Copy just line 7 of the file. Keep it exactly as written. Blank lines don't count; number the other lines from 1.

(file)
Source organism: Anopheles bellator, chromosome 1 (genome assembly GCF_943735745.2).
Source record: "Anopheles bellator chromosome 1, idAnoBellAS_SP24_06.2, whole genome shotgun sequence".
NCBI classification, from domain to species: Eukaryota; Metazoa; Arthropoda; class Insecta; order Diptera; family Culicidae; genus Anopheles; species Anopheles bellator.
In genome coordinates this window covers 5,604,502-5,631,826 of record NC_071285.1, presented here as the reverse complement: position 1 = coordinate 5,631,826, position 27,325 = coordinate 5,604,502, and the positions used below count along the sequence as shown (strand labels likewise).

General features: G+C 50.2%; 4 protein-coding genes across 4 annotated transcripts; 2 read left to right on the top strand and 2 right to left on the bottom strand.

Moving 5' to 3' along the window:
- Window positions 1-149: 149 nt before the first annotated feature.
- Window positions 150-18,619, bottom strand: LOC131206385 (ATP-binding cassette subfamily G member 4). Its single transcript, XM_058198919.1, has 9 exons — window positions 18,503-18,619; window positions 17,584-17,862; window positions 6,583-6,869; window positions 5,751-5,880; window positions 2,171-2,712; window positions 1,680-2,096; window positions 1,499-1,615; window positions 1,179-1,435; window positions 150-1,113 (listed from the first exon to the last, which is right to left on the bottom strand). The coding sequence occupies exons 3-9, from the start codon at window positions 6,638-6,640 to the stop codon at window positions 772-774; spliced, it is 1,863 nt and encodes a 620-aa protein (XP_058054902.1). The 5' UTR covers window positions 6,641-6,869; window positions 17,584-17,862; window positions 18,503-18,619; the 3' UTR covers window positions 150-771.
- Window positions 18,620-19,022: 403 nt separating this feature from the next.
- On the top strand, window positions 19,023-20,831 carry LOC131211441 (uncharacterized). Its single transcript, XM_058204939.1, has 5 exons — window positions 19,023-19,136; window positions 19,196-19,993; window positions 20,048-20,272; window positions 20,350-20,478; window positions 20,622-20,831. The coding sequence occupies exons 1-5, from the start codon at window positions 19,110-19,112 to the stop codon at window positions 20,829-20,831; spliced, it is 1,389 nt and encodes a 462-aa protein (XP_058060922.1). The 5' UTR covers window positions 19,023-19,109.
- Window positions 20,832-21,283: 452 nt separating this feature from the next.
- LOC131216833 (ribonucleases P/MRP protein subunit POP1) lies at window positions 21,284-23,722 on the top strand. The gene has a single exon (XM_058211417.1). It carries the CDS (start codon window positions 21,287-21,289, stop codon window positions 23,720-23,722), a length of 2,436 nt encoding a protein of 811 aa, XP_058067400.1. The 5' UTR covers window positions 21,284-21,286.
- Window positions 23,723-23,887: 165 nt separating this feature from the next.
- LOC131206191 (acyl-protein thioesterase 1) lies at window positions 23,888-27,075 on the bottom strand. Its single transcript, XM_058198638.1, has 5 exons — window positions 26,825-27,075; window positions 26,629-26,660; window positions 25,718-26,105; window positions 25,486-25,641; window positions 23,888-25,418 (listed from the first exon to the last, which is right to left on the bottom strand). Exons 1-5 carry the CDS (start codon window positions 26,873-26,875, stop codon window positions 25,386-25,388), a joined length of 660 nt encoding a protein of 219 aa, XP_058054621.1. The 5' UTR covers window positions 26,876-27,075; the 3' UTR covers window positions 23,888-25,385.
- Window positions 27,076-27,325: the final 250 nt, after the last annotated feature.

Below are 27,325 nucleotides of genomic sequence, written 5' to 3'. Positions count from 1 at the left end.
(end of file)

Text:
- Window positions 1-149: 149 nt before the first annotated feature.